Sustainable inpatient antepartum CenteringPregnancy model that can be implemented across other institutions; data for further research on antepartum service models; manuscripts and publications
Ideally, this project team will be comprised of 3 graduate students and 4 undergraduate students. Interested students will likely be from health-related, humanities or bioethics majors and programs. Prospective team members should be prehealth and in interdisciplinary medical-related fields. Bilingual members with Spanish fluency are welcome given the diverse population of patients we anticipate working with. Ideally one member of the team will be artistically inclined and contribute to the art therapy component of curriculum design and design advertisement and recruiting for the project.
The interdisciplinary team will consist of graduate and undergraduate students, antepartum nurses, midwives, residents, fellows and attending physicians. Other team members include NICU physicians, lactation consultants, family support staff and social workers. The students and the Centering advisor will meet weekly to discuss each week’s Centering plan, and the entire team will meet monthly to discuss overall progress and feedback. In Fall 2022, the team will meet on Wednesdays from 7:00-8:00 p.m.
Students will participate in rounding with the antepartum service to recruit patients and lead the sessions, create flyers and publicize the sessions, develop the curriculum and conduct surveys and interviews. Students will have the opportunity to participate directly in research and hopefully present their research at conferences and submit manuscripts for publication.
Graduate students will have the unique opportunity to strengthen their communication and facilitation skills by recruiting patients, working with an interdisciplinary team and leading Centering sessions. These students will also have the unique opportunity to receive Basic Facilitation Training.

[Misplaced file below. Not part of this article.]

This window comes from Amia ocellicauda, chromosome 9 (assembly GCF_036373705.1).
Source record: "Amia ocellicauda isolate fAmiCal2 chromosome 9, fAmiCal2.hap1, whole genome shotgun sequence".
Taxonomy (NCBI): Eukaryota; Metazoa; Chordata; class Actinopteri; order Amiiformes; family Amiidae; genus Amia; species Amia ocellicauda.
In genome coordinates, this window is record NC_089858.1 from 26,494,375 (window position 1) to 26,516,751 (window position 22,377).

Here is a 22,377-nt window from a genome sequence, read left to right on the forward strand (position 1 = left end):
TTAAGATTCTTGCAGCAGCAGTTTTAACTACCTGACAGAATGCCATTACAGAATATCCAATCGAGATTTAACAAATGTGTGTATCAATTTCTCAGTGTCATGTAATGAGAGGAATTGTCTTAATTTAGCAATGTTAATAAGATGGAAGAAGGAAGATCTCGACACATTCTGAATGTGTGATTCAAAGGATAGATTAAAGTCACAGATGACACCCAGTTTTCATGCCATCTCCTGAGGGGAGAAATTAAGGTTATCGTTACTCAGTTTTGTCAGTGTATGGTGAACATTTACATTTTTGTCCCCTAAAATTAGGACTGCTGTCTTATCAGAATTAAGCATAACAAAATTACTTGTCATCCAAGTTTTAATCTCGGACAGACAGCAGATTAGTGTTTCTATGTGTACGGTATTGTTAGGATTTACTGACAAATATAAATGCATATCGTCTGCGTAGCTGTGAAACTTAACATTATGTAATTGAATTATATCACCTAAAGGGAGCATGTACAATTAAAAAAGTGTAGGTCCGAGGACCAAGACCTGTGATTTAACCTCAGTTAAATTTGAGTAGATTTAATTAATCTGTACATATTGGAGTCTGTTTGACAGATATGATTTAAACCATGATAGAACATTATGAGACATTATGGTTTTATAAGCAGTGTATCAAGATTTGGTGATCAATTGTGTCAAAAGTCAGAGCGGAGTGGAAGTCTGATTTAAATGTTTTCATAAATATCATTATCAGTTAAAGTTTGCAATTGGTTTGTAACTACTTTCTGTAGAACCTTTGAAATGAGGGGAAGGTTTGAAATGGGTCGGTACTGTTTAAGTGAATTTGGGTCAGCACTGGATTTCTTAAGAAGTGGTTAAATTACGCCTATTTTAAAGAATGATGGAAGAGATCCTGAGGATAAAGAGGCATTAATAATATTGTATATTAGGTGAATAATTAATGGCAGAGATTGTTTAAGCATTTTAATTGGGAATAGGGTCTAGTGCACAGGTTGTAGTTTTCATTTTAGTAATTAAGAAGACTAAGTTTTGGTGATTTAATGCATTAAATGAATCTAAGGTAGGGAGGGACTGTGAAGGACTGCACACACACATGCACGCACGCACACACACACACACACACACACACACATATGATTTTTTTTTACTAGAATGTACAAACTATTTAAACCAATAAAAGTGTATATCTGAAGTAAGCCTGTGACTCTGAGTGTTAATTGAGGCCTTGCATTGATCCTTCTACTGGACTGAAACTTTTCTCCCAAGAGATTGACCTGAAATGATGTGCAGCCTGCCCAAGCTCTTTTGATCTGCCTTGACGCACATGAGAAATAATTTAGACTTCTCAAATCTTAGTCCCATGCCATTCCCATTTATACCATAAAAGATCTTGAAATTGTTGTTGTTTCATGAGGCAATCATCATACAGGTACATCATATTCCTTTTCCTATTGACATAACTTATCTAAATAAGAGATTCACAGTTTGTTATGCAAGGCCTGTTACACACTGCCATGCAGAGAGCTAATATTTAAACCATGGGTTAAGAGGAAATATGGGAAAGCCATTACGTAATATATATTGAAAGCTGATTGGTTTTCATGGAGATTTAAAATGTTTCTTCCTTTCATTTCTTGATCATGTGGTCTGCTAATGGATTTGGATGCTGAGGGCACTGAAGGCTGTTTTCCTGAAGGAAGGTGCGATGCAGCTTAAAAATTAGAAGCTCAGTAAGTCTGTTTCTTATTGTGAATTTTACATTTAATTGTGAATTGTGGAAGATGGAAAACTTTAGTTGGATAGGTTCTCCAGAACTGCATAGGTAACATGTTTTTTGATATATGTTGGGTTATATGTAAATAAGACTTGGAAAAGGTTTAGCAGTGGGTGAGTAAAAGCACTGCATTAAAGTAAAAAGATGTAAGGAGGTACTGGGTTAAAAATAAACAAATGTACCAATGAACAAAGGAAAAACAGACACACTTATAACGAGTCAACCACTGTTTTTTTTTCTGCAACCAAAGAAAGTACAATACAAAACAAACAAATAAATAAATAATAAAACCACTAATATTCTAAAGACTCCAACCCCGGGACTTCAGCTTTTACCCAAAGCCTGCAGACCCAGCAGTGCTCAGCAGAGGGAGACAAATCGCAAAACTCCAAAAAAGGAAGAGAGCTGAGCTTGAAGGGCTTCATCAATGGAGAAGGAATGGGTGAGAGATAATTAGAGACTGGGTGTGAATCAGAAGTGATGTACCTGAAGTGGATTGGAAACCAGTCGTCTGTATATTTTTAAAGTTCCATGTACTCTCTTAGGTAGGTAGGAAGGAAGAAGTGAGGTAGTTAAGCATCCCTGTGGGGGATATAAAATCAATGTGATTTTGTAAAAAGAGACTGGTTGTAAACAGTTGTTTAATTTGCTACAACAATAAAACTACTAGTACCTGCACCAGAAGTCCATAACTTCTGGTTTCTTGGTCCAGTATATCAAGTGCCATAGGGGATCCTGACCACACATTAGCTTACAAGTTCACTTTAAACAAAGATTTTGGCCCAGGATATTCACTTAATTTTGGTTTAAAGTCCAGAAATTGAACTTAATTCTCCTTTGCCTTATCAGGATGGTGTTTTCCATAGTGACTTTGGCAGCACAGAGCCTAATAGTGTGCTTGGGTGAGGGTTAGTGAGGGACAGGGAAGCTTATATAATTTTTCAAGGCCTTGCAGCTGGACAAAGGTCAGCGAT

Summer 2022 – Summer 2023
- Summer 2022 (optional): Complete Centering certifications; continue weekly Centering Sessions led by outgoing year 3 medical students while transitioning oncoming board members to leadership positions
- Fall 2022: Continue weekly sessions and analyzing data compiled from surveys; finish writing manuscript about our pilot study; finish writing manuscript for medical education pilot; bring undergraduate students to labor and delivery for recruitment; begin undergraduate course concerning basics of obstetric care
- Spring 2023: Consider logistics of transitioning to in-person sessions or continue with weekly Centering Sessions; submit abstract(s) to research conferences
- Summer 2023 (optional): Continue weekly Centering sessions; reach out to new Centering “experts” to create Centering curriculum for the year
Academic credit available for fall and spring semesters; summer funding available
See earlier related team, Centering Pregnancy: Establishing an Inpatient Model at Duke (2021-2022).
Image: CenteringPregnancy® at Duke Family Medicine Center, by Duke Family Medicine and Community Health
- Sarah Dotters-Katz, School of Medicine-Obstetrics and Gynecology: Maternal Fetal Medicine
- Julia Moyett, School of Medicine–MD Student
- Khaila Ramey-Collier, School of Medicine–MD Student
- Linda Zambrano Guevara, School of Medicine–MD Student
/undergraduate Team Members
Isabella Coogan, Biology (BS)
Saisahana Subburaj, Program II (AB)
/yfaculty/staff Team Members
Kateena Addae-Konadu, School of Medicine-Obstetrics and Gynecology
Amanda Craig, School of Medicine-Obstetrics and Gynecology
Stephanie Lim, School of Medicine-Obstetrics and Gynecology
Sarahn Wheeler, School of Medicine-Obstetrics and Gynecology: Maternal Fetal Medicine